Expanded list of prohibited plants in Reston

Since 2008, RA has banned the planting of eight well-known invasive species such as Bamboo (Bambusa spp.) and Flowering Pears (Pyrus calleryana cultivars). In 2016, the RA Board of Directors expanded this list to include all plants on the Virginia Department of Conservation and Recreation (DCR) Heritage Program’s invasive plant list.

This is a large list including 90 invasive plant species that threaten or potentially threaten natural areas, parks and other protected lands in Virginia. Unfortunately, prohibited does not mean unavailable. Many of the species on the list can be purchased at nurseries and garden centers. Two popular examples are Periwinkle (Vinca major and minor) and English Ivy (Hedera helix), which are sold as ground cover plants for shade. When shopping for alternatives, look for Green and Gold (Chrysogonum virginianum), Golden Ragwort (Packera aurea), Virginia Creeper (Pathenocissus quinquefolia) as well as a number of native ferns. These plants are also deer resistant.

English ivy (Hedera helix) Photo by: Chris Evans Country: United States Organization: University of Illinois http://www.forestryimages.org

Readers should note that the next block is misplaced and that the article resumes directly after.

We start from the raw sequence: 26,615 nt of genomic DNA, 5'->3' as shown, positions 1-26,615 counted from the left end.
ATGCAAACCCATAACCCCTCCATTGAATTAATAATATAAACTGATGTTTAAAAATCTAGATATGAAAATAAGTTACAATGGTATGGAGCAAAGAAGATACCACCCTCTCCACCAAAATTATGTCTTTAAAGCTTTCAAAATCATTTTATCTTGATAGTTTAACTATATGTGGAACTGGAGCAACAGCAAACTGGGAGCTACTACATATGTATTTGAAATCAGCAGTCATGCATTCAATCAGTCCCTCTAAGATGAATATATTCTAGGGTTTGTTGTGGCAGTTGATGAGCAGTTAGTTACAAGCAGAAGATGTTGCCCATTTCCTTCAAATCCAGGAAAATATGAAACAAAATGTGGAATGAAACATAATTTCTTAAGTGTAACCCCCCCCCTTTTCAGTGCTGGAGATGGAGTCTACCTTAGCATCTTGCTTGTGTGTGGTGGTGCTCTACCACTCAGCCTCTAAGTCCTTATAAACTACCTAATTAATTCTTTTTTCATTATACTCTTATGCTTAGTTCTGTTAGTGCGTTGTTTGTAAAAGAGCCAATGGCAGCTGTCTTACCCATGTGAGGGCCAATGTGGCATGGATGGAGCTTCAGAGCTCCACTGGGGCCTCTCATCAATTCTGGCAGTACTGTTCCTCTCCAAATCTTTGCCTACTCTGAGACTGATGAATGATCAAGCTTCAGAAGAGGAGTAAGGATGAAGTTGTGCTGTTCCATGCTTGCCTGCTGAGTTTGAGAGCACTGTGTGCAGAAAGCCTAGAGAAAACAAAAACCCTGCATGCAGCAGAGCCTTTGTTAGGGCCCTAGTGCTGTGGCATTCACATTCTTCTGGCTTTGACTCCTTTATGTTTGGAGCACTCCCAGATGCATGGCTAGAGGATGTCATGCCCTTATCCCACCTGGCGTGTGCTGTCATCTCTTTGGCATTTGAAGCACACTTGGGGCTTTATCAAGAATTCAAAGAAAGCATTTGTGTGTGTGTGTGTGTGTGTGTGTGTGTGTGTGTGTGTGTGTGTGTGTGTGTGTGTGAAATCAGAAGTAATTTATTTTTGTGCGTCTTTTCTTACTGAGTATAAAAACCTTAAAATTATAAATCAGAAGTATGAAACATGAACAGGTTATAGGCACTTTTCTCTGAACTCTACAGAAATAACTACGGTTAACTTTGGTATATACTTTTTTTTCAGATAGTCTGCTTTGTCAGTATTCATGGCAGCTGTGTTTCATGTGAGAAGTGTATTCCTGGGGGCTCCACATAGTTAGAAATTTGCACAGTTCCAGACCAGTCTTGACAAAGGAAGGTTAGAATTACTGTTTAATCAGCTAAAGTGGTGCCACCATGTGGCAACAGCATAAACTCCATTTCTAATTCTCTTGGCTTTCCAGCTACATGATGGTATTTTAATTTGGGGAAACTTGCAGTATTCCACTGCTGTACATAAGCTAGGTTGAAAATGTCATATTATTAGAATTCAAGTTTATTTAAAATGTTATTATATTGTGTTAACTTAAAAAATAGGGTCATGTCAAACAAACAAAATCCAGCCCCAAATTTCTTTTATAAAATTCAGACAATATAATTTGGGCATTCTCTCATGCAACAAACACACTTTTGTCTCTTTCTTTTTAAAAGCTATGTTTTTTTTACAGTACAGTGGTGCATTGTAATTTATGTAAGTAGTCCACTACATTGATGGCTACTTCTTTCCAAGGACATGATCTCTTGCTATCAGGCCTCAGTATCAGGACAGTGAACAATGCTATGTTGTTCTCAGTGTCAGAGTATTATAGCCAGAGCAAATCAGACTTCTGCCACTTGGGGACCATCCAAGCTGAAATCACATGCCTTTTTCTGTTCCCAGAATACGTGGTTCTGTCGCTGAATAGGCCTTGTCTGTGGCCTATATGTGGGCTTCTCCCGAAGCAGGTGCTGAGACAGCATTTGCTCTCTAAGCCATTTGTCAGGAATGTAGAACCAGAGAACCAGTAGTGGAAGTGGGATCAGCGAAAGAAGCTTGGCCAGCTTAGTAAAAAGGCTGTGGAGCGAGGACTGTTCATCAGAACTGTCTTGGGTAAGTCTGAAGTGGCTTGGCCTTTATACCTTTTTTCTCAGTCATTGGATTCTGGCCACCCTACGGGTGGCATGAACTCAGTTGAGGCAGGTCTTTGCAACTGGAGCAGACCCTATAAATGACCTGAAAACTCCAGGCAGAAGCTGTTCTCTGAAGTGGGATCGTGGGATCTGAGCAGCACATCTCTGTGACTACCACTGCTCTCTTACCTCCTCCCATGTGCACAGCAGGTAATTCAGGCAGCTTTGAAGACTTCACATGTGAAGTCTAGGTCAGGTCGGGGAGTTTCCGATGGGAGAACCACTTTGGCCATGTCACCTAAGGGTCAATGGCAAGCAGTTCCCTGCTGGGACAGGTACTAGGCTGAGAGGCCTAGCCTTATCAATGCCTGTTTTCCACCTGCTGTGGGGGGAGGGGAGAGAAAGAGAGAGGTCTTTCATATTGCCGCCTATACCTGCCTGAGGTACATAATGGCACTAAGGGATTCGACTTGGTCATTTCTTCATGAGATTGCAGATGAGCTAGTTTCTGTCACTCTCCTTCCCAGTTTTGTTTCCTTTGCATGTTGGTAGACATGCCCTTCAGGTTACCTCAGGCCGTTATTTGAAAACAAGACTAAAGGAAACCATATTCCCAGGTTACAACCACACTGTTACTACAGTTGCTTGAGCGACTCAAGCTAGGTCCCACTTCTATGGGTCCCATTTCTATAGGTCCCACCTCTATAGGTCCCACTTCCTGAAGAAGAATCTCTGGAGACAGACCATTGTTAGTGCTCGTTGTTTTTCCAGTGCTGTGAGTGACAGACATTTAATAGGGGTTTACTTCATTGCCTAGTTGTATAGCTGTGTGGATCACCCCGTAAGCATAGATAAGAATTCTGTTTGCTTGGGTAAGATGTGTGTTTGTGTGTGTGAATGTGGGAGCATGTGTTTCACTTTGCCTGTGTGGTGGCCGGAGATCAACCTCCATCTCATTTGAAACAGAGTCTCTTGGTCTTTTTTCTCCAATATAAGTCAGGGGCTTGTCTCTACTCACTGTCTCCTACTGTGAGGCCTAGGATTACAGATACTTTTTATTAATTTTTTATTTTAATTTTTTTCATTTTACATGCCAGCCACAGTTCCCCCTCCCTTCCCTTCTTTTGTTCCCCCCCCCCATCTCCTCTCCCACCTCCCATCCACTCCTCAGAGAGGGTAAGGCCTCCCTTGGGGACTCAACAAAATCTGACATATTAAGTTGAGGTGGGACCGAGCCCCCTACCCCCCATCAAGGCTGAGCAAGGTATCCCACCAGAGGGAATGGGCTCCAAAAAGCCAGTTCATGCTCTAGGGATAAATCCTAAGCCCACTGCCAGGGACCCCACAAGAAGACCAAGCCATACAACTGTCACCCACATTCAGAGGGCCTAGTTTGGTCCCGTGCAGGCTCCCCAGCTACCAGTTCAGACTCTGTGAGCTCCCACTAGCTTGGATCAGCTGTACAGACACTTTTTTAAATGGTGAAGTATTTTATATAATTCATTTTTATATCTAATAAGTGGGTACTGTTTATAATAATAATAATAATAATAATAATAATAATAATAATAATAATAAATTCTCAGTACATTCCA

We recommend that residents review the DCR list and seek good native plant alternatives. Removing invasive plants and filling those gaps with natives will enhance your yard by protecting your trees, reducing mosquitoes and helping the animals that depend on them such as butterflies. Native plants can be purchased at our spring sale (see page 3) or from the native plant sections of local nurseries.

For more information • • •

View the complete list of Reston’s banned plants at http://www.dcr.virginia.gov/ natural-heritage/invsppdflist. Purchase the guide Native Plants for Northern Virginia at the Nature Center or view it online at www.novaregion.org/DocumentCenter/ View/10615. Grab RA’s Invasive Plants brochure at the Nature Center or view it online at www.reston.org

Periwinkle (Vinca minor) Photo by: Deena Sharon Chadi Country: United States http://www.forestryimages.org

Please direct questions to RA’s environmental resource staff at CSFstaff@ reston.org or 703-437-7658 or the Nature Center at naturecenter@reston.org or 703-476-9689.